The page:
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Syria opposition will reportedly attend Rome meeting

The apparent reversal averts a potential embarrassment for Secretary of State John Kerry on his first overseas trip in his new position.

February 26, 2013|By Janet Stobart and Paul Richter, Los Angeles Times
  • Reporters ask questions as U.S. Secretary of State John F. Kerry, rear left, and British Foreign Secretary William Hague hold a news conference at the Foreign and Commonwealth Office in London.
Reporters ask questions as U.S. Secretary of State John F. Kerry, rear left,… (Jacquelyn Martin / Associated…)

LONDON — Syrian opposition members have reportedly reversed their decision to boycott a meeting in Rome on Thursday with Secretary of State John F. Kerry and other world leaders, averting a potential embarrassment for Kerry on his first overseas trip as top U.S. diplomat.

Separately, Syria's foreign minister said in Moscow on Monday that the government was prepared to talk with the opposition, including armed rebels.

The twin developments came as Kerry arrived in London on the first leg of a nine-nation tour. They also were set against a backdrop of continued violence in Syria, where a large explosion shook the capital, Damascus, late Monday, followed by smaller blasts and sounds of gunfire. As many as 70,000 people have died in the almost two-year conflict, according to the United Nations.

Walid Bunni, a spokesman for the Syrian National Coalition, told Al Arabiya television Monday that the members of the umbrella group had changed their minds about boycotting the meeting of the so-called Friends of Syria, following promises from U.S. and allied figures that they would increase aid to the rebels. Bunni said the rebels would go to Rome "and we will see if the promises are different this time."

Some members of the opposition umbrella group said they believed they should not give their tacit blessing to the meeting when world powers had repeatedly failed to do enough to help end their fight against the government of Syrian President Bashar Assad. The rebels have been especially bitter that the West has not provided them with the heavier weapons they say they need to break the military standoff.

In Moscow, Syrian Foreign Minister Walid Moallem offered what appeared to be the strongest signal yet that Syrian authorities are willing to sit down with representatives of the opposition.

"We are ready for dialogue with anyone who wants dialogue, including those who are fighting with arms in their hands, because we are confident that reforms cannot be carried out through bloodshed, but through dialogue," Moallem said before meeting with Russian Foreign Minister Sergei Lavrov, Russia's RT network reported.

Assad had previously indicated that his government would not talk to "terrorists," as he and his representatives refer to the rebels and their backers.

It was not clear whether Syria would insist that the insurgents put down their weapons before any talks are held. Russia and the Arab League are trying to broker talks in a bid to help end the Syrian conflict.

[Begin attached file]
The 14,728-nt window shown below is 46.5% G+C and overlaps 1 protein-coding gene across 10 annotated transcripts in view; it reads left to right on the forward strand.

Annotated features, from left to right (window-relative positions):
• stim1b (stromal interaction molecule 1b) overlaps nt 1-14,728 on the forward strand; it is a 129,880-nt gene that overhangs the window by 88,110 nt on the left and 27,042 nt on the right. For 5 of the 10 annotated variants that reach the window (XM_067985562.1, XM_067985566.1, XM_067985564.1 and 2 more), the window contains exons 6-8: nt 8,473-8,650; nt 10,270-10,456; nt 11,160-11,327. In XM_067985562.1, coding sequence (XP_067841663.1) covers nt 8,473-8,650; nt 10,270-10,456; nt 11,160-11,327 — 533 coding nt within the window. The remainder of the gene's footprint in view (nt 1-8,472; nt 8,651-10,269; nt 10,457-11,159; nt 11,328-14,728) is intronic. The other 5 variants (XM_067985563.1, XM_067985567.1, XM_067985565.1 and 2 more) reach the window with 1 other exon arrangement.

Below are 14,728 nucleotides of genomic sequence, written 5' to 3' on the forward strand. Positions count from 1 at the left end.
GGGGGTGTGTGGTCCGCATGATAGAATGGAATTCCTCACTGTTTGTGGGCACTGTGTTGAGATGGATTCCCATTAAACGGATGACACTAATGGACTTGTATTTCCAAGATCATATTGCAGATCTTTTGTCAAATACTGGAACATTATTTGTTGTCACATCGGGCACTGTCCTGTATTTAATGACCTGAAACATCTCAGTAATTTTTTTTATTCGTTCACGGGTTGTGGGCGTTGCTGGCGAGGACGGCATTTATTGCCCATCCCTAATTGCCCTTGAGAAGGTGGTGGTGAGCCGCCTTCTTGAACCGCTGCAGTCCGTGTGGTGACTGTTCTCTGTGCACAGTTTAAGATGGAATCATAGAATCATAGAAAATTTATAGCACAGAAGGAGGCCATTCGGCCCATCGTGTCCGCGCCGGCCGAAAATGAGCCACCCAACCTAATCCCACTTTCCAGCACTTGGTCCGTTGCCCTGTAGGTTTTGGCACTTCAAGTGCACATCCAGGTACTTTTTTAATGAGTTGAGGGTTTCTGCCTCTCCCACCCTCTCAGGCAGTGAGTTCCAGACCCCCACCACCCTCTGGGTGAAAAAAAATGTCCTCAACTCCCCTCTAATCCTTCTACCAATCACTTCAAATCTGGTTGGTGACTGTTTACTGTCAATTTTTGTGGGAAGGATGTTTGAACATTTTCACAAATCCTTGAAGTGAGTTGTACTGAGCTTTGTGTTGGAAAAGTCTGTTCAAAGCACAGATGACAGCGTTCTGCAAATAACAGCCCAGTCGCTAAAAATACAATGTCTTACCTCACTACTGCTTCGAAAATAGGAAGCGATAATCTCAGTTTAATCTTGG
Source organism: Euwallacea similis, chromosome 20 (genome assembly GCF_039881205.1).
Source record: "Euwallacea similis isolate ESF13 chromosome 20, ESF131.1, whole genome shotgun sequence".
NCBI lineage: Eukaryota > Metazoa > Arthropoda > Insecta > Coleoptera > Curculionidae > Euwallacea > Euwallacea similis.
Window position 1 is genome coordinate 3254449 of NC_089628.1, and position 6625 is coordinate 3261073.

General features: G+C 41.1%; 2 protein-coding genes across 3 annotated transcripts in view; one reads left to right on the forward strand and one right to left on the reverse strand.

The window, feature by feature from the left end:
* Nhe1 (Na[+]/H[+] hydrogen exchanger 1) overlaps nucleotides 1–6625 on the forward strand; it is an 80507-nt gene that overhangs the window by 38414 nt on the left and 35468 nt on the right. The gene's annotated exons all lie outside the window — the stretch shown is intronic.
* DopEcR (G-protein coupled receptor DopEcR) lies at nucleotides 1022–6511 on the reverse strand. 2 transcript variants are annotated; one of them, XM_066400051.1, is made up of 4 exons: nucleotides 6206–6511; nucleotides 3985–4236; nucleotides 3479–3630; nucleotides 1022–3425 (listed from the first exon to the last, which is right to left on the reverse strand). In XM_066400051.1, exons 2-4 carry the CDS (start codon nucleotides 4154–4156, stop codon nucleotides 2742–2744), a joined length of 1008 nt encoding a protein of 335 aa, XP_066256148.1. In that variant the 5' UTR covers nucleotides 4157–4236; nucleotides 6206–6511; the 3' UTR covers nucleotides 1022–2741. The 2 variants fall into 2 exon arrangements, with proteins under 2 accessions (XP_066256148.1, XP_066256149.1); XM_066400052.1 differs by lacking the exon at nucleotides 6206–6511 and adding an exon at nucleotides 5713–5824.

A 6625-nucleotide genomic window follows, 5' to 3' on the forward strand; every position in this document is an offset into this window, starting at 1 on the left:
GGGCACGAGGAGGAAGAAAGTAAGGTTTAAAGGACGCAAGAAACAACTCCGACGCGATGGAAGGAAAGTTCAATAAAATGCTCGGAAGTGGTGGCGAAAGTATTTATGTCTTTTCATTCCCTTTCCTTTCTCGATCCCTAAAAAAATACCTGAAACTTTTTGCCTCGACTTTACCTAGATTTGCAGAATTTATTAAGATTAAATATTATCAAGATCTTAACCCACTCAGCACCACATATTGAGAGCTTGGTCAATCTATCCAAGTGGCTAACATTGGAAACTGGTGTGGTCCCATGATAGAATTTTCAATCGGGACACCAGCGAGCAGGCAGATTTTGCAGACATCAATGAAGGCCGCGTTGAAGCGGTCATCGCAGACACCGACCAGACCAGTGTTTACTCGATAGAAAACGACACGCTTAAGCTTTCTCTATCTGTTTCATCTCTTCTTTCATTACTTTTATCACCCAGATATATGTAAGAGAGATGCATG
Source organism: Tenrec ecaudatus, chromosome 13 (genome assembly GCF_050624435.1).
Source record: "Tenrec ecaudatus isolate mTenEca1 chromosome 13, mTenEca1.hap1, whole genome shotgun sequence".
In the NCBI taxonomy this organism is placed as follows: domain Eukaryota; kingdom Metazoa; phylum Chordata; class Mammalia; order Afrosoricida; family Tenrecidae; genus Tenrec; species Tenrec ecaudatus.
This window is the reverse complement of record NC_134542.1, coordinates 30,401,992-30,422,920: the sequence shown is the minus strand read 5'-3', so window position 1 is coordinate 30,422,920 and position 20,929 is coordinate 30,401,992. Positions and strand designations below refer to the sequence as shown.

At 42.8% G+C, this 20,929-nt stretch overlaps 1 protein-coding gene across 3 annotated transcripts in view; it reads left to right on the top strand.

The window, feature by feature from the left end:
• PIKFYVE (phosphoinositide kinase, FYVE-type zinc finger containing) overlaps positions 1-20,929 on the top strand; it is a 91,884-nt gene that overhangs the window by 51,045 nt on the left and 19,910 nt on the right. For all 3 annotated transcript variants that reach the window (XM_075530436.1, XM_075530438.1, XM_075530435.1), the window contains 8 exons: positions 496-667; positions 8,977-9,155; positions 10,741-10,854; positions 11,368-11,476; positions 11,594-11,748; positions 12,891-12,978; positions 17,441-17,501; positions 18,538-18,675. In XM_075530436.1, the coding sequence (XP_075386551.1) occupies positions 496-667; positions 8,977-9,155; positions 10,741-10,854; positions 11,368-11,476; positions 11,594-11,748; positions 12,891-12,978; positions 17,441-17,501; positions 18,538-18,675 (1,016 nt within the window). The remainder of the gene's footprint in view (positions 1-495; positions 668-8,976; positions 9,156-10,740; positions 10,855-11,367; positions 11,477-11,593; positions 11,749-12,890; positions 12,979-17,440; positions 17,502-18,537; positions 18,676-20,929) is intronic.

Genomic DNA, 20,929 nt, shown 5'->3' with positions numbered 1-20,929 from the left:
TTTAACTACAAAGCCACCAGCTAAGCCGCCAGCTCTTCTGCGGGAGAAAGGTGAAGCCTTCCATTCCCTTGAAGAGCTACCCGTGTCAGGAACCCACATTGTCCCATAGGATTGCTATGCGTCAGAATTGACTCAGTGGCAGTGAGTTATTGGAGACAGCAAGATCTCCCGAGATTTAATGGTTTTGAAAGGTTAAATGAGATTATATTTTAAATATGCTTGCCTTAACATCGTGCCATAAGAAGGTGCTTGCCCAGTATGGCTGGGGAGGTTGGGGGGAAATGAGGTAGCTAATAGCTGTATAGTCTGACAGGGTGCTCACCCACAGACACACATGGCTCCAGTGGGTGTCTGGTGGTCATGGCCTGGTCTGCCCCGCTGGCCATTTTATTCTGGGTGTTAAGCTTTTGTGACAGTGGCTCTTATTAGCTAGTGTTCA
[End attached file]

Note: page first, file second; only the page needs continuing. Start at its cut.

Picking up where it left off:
The prospect for peace talks is murky. The opposition coalition says it will engage only in talks that lead to Assad's ouster — a precondition rejected by the government.

The coalition will go to Rome in hopes of obtaining more weapons that could allow the rebel forces to overpower Assad's forces, which so far have stood their ground in much of Syria.

Kerry sent Robert Ford, the top U.S. diplomat on Syria, to Cairo to try to persuade the opposition leaders to attend the Rome meeting, and had personally called coalition leader Moaz Khatib to urge him to attend. On Monday in London, his first stop on his trip to Europe and the Middle East, Kerry signaled that the Obama administration intended to sharply increase its aid to the rebels, despite its wariness about being drawn further into the conflict.

"We are determined that the Syrian opposition is not going to be dangling in the wind, wondering where the support is, if it's coming," Kerry said during a news conference with British Foreign Secretary William Hague. "This moment is ripe for us to be considering what more we can do."

He said President Obama had been trying to figure out how to change the "calculations on the ground" of Assad, who has been unwilling to surrender power or negotiate with the rebels.

Hague, too, promised a sharp increase in aid.

"An appalling injustice is being done to the people of Syria, which the world cannot ignore," he said. "That is why in the United Kingdom, we believe we must significantly increase our support for the Syrian opposition, on top of our large contributions to the humanitarian relief effort, and we are preparing to do just that."

Kerry and Hague were not specific on what shape the new aid would take. There has been growing pressure on Washington to start providing arms to the rebels, and some U.S. officials have signaled that the White House might at some point agree to such an escalation. But Obama firmly rejected the idea last year.

Though Syria and Iran are urgent diplomatic problems, Hague signaled that from the British point of view, no issue is more important than restarting Israeli-Palestinian peace talks, which ground to a halt in 2010.

"There is no more urgent foreign policy priority in 2013," Hague said.

Stobart, a news assistant with The Times' London bureau, reported from London and Times staff writer Richter from Washington. Times staff writer Patrick J. McDonnell in Beirut contributed to this report.

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